Selected by the Modern Library as one of the 100 best novels of all time
Introduction by Caryl Phillips
Commentary by H. L. Mencken, E. M. Forster, Virginia Woolf, Ernest Hemingway, Bertrand Russell, Lionel Trilling, Chinua Achebe, and Philip Gourevitch
Originally published in 1902, " Heart of Darkness" remains one of this century's most enduring works of fiction. Written several years after Joseph Conrad's grueling sojourn in the Belgian Congo, the novel is a complex meditation on colonialism, evil, and the thin line between civilization and barbarity. This edition contains selections from Conrad's "Congo Diary" of 1890--the first notes, in effect, for the novel, which was composed at the end of that decade. Virginia Woolf wrote of Conrad: "His books are full of moments of vision. They light up a whole character in a flash. . . . He could not write badly, one feels, to save his life.
About the Author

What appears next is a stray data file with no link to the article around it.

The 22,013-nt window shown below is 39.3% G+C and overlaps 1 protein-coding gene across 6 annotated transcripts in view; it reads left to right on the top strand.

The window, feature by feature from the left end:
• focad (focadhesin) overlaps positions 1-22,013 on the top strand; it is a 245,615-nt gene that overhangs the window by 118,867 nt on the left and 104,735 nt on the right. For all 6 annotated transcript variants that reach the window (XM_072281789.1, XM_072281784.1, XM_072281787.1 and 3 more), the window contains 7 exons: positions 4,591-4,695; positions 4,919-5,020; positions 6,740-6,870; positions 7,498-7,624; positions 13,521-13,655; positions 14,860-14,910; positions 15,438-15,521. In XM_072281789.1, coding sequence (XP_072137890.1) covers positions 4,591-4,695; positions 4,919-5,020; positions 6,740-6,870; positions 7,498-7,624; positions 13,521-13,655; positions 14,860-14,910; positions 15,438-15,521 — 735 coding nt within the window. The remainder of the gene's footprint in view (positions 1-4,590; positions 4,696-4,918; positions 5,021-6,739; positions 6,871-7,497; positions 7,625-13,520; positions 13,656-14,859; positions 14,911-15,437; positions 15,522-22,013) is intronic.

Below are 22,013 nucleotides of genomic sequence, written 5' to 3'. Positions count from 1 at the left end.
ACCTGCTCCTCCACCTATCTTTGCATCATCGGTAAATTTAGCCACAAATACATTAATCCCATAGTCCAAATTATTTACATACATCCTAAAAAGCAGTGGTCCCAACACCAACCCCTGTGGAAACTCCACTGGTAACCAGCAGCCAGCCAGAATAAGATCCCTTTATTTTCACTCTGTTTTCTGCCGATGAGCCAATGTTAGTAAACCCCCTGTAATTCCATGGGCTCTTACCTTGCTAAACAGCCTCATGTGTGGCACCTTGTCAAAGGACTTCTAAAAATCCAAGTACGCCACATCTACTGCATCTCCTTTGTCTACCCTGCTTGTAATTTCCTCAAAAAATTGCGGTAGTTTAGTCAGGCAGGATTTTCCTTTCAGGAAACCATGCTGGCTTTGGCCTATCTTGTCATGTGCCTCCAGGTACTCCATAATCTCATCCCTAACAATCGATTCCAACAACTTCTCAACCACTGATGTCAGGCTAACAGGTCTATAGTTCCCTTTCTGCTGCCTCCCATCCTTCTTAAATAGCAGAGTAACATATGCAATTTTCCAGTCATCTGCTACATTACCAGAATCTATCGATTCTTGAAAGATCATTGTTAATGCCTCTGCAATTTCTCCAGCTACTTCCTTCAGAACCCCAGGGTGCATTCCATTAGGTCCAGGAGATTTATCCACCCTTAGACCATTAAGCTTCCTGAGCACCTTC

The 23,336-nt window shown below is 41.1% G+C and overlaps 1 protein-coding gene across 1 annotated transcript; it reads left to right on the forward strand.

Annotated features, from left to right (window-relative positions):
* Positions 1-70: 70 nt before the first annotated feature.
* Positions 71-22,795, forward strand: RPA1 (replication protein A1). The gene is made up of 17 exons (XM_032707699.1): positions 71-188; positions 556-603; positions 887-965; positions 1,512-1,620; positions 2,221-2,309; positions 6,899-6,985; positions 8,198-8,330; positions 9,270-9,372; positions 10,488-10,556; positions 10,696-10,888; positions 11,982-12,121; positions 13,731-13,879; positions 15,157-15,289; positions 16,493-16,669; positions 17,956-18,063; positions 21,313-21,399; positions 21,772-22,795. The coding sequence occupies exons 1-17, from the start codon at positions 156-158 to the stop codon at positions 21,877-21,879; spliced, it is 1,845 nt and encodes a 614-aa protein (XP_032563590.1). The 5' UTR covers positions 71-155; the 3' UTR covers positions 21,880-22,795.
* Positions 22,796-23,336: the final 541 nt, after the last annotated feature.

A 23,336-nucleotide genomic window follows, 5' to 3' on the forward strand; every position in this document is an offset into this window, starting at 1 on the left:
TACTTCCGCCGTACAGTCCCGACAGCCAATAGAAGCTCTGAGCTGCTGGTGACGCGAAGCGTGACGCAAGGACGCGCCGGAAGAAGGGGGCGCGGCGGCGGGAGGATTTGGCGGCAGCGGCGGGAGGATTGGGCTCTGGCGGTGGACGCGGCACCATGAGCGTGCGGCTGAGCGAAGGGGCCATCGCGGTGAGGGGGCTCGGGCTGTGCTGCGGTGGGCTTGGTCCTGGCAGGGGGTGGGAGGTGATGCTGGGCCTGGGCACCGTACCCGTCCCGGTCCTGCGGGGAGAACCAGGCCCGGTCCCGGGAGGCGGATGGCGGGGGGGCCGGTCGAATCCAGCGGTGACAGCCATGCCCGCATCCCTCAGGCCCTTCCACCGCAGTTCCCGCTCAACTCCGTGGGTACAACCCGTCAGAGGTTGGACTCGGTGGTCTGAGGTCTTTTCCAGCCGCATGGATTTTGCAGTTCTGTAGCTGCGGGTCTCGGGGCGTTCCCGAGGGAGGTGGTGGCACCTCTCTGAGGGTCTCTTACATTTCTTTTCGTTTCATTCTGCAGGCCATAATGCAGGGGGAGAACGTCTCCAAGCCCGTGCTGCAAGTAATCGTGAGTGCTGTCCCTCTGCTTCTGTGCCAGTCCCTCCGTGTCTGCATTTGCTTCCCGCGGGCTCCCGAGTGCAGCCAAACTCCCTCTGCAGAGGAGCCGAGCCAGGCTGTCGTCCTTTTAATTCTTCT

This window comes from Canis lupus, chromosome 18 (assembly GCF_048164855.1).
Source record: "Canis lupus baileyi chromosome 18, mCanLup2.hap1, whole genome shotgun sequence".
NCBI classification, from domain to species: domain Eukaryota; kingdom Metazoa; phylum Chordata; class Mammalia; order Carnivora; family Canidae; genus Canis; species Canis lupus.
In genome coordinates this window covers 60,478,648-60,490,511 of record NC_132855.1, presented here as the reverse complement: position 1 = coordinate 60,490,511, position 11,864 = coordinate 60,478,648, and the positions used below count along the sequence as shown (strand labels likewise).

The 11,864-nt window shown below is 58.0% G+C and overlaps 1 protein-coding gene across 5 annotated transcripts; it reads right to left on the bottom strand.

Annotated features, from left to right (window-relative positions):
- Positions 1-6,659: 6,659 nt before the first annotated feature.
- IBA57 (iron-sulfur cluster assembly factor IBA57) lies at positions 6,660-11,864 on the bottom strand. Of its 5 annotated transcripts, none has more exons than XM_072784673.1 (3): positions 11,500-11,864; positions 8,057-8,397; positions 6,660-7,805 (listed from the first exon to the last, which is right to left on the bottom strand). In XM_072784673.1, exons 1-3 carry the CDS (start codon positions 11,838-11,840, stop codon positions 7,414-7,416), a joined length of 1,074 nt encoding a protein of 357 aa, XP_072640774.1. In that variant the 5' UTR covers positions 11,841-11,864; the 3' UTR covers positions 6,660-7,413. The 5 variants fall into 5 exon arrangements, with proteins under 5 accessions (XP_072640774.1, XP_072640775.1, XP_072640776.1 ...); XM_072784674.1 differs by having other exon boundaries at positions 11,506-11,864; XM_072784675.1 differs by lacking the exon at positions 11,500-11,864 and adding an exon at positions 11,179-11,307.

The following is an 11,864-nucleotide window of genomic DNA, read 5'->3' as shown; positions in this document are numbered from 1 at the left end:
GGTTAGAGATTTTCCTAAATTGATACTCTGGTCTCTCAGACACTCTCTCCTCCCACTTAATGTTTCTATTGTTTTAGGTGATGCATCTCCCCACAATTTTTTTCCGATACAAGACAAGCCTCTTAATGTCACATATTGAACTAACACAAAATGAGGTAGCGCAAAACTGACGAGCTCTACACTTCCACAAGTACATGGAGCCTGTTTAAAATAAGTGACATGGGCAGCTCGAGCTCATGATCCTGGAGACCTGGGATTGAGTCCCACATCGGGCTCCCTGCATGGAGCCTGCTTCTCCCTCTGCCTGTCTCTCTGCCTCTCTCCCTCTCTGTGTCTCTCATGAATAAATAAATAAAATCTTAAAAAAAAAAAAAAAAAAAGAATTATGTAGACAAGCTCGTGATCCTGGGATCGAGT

Joseph Conrad, (1857-1924) born JOzef Teodor Konrad Korzeniowski, was a Polish-born English novelist. Most of his works featured a nautical setting and depicted trials of the human spirit by the demands of duty and honor. Before he started writing, Conrad joined the French merchant marines and later joined the British navy. Some of his numerous works include, Heart of Darkness, The Arrow of Gold, The Secret Agent, An Outcast of the Islands, and Lord Jim.
Francis E. Low is Institute Professor Emeritus of Physics, Massachusetts Institute of Technology. With over 40 years in the field, he has lectured and published widely on theoretical and particle physics.
Caryl Phillips is the author of numerous works of fiction and nonfiction including "Dancing in the Dark", "Crossing the River", and "Color Me English". His novel "A Distant Shore "won the Commonwealth Writers' Prize, and his other awards include a Lannan Foundation Award, a Guggenheim Fellowship, and Britain's oldest literary award the James Tait Black Memorial Prize. He is a fellow of the Royal Society of Literature and lives in New York.